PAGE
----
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Lebanese Muslim who posed as Orthodox Jew to wed: I loved her and they took her away

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The stories that emerged this month of a Lebanese Shiite Muslim man who impersonated an ultra-Orthodox Jew for several years and was uncovered only after he had wed a member of the insular Brooklyn Syrian Jewish community, sent shockwaves through both the Jewish and Arab worlds.

The revelation sparked fears, and an FBI investigation, that the man, Eliyah Hawila, 23, was working for a terror group to infiltrate the Jewish community, and also outrage that rabbis overseeing the wedding had failed to spot that he was an imposter.

But speaking to Israeli media for the first time in an interview broadcast Sunday, Hawila presented his side of the story, claiming that he was motivated by his desire to live a Jewish life, hurt at being rejected for conversion and his love for the woman.

“I want to just tell you my story from A to Z, and I want to just come out and tell you the truth. I can’t lie about anything anymore,” he told the Kan public broadcaster, speaking in fluent English.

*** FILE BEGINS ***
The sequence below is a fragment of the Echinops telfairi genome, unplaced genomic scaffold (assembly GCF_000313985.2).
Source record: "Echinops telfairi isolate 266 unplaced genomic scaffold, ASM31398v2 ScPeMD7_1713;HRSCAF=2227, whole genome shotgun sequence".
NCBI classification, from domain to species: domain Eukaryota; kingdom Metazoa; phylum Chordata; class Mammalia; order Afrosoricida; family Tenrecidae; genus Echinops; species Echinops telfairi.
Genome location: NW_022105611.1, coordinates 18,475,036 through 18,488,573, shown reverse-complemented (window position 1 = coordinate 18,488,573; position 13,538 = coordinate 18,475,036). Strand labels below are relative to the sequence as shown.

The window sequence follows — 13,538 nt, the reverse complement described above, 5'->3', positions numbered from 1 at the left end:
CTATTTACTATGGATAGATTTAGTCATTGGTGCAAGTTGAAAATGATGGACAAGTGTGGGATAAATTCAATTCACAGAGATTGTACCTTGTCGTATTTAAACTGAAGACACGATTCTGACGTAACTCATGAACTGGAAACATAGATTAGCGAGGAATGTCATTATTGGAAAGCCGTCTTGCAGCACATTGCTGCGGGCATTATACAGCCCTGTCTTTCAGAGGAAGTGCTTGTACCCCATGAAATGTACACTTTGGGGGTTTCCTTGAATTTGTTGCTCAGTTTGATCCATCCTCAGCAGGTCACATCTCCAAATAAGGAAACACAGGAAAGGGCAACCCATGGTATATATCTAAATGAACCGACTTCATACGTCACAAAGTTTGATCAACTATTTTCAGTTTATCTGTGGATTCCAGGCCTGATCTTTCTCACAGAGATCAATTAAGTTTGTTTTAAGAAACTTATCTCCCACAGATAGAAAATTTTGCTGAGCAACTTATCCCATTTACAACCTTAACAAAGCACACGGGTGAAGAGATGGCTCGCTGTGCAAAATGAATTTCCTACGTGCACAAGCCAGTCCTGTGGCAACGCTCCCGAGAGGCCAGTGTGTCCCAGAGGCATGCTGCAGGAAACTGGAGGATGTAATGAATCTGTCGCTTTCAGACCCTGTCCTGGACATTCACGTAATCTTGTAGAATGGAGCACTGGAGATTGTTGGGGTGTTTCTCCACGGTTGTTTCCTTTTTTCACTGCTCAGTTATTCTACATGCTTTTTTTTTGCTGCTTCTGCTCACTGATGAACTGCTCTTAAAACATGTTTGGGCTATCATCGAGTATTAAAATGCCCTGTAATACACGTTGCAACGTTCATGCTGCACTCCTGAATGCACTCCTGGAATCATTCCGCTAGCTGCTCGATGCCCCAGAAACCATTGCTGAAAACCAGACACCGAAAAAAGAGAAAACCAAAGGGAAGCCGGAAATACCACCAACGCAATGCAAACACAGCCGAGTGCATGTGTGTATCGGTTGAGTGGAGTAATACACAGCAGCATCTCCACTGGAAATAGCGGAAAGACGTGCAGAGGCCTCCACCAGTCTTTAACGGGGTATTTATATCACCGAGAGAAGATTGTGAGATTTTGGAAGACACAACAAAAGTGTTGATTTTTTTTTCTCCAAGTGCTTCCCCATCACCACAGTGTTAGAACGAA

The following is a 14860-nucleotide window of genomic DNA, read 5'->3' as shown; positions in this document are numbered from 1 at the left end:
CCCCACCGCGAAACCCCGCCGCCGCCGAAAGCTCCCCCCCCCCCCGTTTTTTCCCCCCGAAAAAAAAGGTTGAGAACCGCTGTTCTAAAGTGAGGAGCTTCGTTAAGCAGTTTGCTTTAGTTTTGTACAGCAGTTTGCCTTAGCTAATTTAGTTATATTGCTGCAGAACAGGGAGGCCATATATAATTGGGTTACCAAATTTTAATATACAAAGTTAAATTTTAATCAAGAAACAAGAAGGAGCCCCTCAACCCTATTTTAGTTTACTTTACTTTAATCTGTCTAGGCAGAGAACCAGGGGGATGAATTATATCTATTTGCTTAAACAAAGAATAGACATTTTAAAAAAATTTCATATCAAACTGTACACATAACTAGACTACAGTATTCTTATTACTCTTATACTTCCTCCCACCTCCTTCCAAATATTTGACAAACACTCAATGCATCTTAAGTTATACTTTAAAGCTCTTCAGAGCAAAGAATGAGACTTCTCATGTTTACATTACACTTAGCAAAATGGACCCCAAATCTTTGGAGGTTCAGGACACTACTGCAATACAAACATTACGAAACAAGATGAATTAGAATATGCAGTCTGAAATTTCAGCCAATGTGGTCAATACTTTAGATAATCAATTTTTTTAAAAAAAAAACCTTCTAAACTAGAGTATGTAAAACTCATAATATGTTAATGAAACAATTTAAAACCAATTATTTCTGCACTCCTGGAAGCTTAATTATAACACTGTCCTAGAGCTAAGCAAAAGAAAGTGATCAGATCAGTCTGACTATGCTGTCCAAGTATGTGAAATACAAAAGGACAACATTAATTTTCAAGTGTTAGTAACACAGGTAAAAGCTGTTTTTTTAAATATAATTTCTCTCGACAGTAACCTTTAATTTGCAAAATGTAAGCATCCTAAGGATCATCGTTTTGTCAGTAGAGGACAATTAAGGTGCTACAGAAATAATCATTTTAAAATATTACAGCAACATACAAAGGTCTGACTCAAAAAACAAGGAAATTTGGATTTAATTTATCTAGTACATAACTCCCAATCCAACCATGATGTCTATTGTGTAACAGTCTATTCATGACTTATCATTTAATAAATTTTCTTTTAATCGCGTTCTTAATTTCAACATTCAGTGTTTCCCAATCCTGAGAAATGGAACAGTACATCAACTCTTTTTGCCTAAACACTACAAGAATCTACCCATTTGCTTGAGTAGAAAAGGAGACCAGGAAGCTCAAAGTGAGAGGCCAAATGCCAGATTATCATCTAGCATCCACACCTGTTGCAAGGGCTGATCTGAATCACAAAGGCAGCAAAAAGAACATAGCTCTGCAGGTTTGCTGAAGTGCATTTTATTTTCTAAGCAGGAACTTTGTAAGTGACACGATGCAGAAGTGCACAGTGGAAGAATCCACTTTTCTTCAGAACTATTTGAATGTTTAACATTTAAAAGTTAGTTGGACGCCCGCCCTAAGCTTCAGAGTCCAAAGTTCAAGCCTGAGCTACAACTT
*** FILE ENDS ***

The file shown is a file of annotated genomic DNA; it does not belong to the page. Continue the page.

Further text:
“My lying is not justified, but at the same time, I lied because I was in pain, but I want to correct my mistake. I want them to understand where my pain is coming from,” he said.

“Things started coming out and the rumors started and they took her away from me, they separated her away from me,” he said with a sob.

Two weeks after the wedding, the bride’s family discovered documents in his home including a Lebanese passport under a different name.

He was born Ali Hassan Hawila to a Shiite family in southern Lebanon, he confirmed to Kan, holding up a picture of the passport.

“I was born in Lebanon, to parents who were born to Muslim Shiite families. I lived in a town called Tyre. My dad used to pray and fast like regular Muslims, but my mom, she never was religious. I had no connection to Islam, I had no connection to religion,” he said.

Hawila described feeling no kinship or connection with his peers during his time in high school in Lebanon, so he began to explore other religions.

“The first thing I remember googling was Jewish Bible, and I got a copy of the Tanach, a PDF. I felt, you know what, this is right, this feels like the word of God. So I started looking up even more and more, Jewish laws, Jewish prayers.”

Hawila describes making his own kipah out of cardboard and cloth.........

© The Times of Israel

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